8555 B. And discovered by archaeologist W. M. F. Petrie at the site of Abydos may have been used to create tattoos. Petrie also found the aforementioned set of small bronze instruments c. Resembling wide, flattened needles at the ancient town site of Gurob. These instruments are also remarkably similar to much later tattooing implements used in 69th-century Egypt. . Most examples on mummies are largely dotted patterns of lines and diamond patterns, while figurines sometimes feature more naturalistic images. The tattoos occasionally found in tomb scenes and on small female figurines which form part of cosmetic items also have small figures of the dwarf god Bes on the thigh area. Usually a dark or black pigment such as soot was introduced into the pricked skin. It seems that brighter colors were largely used in other ancient cultures, such as the Inuit who are believed to have used a yellow color along with the more usual darker pigments. That it appears to have been restricted to women during the purely dynastic period, i. E.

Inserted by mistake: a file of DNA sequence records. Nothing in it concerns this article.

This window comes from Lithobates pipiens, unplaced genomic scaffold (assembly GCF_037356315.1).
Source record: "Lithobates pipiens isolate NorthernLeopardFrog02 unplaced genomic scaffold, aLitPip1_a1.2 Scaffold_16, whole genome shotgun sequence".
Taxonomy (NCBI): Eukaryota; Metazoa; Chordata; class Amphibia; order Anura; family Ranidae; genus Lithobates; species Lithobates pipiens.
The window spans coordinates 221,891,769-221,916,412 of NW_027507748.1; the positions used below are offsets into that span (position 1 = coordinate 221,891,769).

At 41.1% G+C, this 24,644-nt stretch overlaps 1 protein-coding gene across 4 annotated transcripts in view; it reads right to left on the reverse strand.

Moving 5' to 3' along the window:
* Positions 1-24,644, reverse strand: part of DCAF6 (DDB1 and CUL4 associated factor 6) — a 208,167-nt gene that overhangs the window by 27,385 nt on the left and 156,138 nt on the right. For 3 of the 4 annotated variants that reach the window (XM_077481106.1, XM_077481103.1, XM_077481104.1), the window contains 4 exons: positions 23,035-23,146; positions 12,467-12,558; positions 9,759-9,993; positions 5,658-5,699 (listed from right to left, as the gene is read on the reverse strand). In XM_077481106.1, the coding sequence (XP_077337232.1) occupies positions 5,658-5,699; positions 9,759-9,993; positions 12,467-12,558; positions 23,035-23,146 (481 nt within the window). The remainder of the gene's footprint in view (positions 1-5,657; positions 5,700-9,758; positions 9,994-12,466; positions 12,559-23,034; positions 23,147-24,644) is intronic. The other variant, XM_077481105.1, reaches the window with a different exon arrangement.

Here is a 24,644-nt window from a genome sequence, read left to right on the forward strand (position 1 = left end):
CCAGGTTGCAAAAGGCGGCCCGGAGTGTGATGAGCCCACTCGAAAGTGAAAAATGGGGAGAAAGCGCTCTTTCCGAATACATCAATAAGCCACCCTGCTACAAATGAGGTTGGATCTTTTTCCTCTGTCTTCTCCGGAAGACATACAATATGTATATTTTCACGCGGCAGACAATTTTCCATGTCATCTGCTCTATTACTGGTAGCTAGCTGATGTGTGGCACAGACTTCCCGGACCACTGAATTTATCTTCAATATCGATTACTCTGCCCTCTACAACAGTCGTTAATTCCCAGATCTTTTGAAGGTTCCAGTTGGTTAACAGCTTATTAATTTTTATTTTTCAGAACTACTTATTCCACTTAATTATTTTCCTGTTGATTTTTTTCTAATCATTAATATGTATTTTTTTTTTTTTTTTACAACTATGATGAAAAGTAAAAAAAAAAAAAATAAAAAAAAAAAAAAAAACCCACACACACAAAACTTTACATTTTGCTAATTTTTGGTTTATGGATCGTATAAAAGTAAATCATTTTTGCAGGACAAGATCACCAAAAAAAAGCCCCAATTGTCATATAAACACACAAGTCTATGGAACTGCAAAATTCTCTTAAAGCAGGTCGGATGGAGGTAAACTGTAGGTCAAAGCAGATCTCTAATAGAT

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Pre-887 B. Also the way in which some of the designs can be seen to be very well placed, once it is accepted they were used as a means of safeguarding women during pregnancy and birth. Can you describe the tattoos used in other ancient cultures and how they differ? Among the numerous ancient cultures who appear to have used tattooing as a permanent form of body adornment, the Nubians to the south of Egypt are known to have used tattoos. The mummified remains of women of the indigenous C-group culture found in cemeteries near Kubban c. 7555-65555 B. Were found to have blue tattoos, which in at least one case featured the same arrangement of dots across the abdomen noted on the aforementioned female mummies from Deir el-Bahari. The ancient Egyptians also represented the male leaders of the Libyan neighbors c. 6855-6655 B. With clear, rather geometrical tattoo marks on their arms and legs and portrayed them in Egyptian tomb, temple and palace scenes. The Scythian Pazyryk of the Altai Mountain region were another ancient culture which employed tattoos. In 6998, the 7,955 year old body of a Scythian male was discovered preserved in ice in Siberia, his limbs and torso covered in ornate tattoos of mythical animals. Then, in 6998, a woman with tattoos, again of mythical creatures on her shoulders, wrists and thumb and of similar date, was found in a tomb in Altai. The practice is also confirmed by the Greek writer Herodotus c. 955 B.